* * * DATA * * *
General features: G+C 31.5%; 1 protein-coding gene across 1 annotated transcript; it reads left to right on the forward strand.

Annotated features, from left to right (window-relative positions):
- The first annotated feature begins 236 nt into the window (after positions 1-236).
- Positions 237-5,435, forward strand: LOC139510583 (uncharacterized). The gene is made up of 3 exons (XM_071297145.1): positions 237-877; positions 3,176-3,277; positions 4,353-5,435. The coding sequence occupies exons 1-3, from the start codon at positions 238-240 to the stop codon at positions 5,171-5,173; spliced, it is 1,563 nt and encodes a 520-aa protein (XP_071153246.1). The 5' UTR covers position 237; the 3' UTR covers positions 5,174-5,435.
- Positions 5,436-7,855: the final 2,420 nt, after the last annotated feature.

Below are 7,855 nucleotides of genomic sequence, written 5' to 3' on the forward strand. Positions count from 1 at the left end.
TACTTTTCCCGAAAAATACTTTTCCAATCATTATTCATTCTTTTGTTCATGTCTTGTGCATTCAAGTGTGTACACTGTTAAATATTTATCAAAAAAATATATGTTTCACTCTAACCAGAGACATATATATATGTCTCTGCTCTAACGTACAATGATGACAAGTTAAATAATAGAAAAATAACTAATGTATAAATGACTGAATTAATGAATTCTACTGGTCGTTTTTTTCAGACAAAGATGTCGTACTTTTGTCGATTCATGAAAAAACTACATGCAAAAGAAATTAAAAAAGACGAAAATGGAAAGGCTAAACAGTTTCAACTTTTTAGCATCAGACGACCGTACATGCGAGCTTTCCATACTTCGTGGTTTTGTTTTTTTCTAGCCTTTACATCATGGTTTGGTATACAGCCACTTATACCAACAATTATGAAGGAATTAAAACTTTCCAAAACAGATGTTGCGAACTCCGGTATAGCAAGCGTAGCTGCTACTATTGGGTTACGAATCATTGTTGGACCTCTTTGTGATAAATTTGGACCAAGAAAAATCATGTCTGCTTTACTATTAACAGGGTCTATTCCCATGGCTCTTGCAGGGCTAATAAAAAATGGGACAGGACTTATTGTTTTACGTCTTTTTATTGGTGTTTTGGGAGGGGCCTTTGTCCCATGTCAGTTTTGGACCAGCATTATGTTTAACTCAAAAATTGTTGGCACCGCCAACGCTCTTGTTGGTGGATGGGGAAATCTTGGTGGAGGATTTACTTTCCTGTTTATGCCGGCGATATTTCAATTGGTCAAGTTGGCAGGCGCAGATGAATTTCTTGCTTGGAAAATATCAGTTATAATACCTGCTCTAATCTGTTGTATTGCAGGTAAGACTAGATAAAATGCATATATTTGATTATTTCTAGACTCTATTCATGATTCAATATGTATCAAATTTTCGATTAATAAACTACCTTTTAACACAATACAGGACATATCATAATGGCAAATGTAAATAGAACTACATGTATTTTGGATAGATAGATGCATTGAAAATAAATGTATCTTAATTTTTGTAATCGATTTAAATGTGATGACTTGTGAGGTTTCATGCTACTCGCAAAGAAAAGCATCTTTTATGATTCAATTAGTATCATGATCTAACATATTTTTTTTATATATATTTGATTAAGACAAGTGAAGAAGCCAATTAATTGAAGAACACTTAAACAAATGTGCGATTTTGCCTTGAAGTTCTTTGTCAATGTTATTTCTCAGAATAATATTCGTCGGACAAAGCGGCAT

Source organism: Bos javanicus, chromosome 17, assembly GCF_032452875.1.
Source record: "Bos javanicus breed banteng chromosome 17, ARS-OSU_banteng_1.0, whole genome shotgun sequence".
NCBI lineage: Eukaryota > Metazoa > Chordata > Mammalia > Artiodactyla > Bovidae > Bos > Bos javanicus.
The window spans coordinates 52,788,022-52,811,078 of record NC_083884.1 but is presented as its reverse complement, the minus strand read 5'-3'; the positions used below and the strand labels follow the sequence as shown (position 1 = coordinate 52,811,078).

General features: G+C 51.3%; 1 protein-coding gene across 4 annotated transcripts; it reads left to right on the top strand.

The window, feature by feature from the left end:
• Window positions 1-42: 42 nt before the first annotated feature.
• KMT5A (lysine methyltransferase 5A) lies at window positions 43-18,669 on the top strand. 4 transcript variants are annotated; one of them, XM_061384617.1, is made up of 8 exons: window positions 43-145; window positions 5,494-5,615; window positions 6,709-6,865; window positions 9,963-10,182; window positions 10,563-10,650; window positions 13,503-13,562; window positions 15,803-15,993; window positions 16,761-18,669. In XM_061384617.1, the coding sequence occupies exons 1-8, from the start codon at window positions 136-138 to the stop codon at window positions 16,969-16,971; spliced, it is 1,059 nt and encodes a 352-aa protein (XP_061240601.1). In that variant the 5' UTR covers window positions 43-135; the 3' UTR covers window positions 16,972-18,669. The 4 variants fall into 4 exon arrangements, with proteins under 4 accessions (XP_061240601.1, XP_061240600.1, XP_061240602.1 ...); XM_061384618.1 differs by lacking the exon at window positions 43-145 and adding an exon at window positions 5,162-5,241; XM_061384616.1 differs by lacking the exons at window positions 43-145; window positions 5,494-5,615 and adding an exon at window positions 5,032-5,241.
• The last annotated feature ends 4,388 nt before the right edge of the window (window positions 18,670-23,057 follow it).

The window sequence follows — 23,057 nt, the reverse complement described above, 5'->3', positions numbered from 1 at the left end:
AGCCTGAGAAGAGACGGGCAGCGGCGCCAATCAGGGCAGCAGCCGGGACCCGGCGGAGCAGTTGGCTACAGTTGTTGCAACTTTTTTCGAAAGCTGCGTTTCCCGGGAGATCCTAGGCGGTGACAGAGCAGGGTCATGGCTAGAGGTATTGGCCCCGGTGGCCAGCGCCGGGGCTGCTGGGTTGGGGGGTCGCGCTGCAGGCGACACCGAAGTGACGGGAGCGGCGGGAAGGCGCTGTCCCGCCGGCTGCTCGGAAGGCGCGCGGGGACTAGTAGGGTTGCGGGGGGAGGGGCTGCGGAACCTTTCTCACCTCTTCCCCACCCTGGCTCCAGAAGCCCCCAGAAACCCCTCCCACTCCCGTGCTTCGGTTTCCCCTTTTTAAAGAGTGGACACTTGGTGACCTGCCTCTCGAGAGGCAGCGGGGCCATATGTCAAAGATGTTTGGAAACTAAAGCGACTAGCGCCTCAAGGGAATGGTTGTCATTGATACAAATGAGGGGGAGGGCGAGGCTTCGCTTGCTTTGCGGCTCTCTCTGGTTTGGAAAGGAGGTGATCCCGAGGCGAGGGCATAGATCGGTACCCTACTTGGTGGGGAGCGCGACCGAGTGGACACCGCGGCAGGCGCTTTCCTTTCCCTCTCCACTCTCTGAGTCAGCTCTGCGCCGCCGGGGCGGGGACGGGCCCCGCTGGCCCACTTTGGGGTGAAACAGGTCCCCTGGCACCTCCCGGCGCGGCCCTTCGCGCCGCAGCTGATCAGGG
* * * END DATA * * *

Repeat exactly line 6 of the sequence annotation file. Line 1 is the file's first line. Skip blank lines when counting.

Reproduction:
Below are 7,855 nucleotides of genomic sequence, written 5' to 3' on the forward strand. Positions count from 1 at the left end.